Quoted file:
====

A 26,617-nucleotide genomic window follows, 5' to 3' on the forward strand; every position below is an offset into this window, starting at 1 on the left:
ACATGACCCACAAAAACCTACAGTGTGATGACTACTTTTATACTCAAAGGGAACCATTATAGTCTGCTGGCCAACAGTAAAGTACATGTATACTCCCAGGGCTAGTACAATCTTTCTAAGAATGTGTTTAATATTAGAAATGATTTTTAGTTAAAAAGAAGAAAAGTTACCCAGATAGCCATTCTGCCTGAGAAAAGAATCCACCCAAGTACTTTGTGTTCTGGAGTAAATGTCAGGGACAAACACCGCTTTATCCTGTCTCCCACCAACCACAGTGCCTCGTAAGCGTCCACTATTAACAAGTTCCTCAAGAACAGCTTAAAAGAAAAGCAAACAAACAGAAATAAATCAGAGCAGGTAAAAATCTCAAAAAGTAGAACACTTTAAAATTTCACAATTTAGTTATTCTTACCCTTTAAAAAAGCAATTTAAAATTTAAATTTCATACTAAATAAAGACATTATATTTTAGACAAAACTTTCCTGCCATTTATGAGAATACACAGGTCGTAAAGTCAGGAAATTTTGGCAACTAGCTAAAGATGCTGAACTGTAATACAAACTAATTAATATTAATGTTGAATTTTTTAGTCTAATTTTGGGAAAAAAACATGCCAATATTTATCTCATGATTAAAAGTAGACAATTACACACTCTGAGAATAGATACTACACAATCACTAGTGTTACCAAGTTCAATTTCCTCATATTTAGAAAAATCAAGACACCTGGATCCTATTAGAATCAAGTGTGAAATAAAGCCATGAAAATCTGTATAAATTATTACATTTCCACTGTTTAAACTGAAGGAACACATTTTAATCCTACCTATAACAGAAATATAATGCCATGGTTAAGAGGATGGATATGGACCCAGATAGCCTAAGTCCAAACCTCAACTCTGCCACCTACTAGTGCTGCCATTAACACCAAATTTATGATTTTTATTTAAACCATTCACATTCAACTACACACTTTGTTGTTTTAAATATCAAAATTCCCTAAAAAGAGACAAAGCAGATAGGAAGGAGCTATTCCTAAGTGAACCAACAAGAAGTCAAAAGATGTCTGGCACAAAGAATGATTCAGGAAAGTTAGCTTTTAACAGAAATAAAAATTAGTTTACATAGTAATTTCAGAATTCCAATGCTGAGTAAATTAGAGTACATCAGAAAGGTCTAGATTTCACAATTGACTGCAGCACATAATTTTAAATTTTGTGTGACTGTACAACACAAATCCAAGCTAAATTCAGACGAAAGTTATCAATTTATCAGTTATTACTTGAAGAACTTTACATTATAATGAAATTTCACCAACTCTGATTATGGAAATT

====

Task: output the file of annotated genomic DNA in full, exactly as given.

A 26,617-nucleotide genomic window follows, 5' to 3' on the forward strand; every position below is an offset into this window, starting at 1 on the left:
ACATGACCCACAAAAACCTACAGTGTGATGACTACTTTTATACTCAAAGGGAACCATTATAGTCTGCTGGCCAACAGTAAAGTACATGTATACTCCCAGGGCTAGTACAATCTTTCTAAGAATGTGTTTAATATTAGAAATGATTTTTAGTTAAAAAGAAGAAAAGTTACCCAGATAGCCATTCTGCCTGAGAAAAGAATCCACCCAAGTACTTTGTGTTCTGGAGTAAATGTCAGGGACAAACACCGCTTTATCCTGTCTCCCACCAACCACAGTGCCTCGTAAGCGTCCACTATTAACAAGTTCCTCAAGAACAGCTTAAAAGAAAAGCAAACAAACAGAAATAAATCAGAGCAGGTAAAAATCTCAAAAAGTAGAACACTTTAAAATTTCACAATTTAGTTATTCTTACCCTTTAAAAAAGCAATTTAAAATTTAAATTTCATACTAAATAAAGACATTATATTTTAGACAAAACTTTCCTGCCATTTATGAGAATACACAGGTCGTAAAGTCAGGAAATTTTGGCAACTAGCTAAAGATGCTGAACTGTAATACAAACTAATTAATATTAATGTTGAATTTTTTAGTCTAATTTTGGGAAAAAAACATGCCAATATTTATCTCATGATTAAAAGTAGACAATTACACACTCTGAGAATAGATACTACACAATCACTAGTGTTACCAAGTTCAATTTCCTCATATTTAGAAAAATCAAGACACCTGGATCCTATTAGAATCAAGTGTGAAATAAAGCCATGAAAATCTGTATAAATTATTACATTTCCACTGTTTAAACTGAAGGAACACATTTTAATCCTACCTATAACAGAAATATAATGCCATGGTTAAGAGGATGGATATGGACCCAGATAGCCTAAGTCCAAACCTCAACTCTGCCACCTACTAGTGCTGCCATTAACACCAAATTTATGATTTTTATTTAAACCATTCACATTCAACTACACACTTTGTTGTTTTAAATATCAAAATTCCCTAAAAAGAGACAAAGCAGATAGGAAGGAGCTATTCCTAAGTGAACCAACAAGAAGTCAAAAGATGTCTGGCACAAAGAATGATTCAGGAAAGTTAGCTTTTAACAGAAATAAAAATTAGTTTACATAGTAATTTCAGAATTCCAATGCTGAGTAAATTAGAGTACATCAGAAAGGTCTAGATTTCACAATTGACTGCAGCACATAATTTTAAATTTTGTGTGACTGTACAACACAAATCCAAGCTAAATTCAGACGAAAGTTATCAATTTATCAGTTATTACTTGAAGAACTTTACATTATAATGAAATTTCACCAACTCTGATTATGGAAATT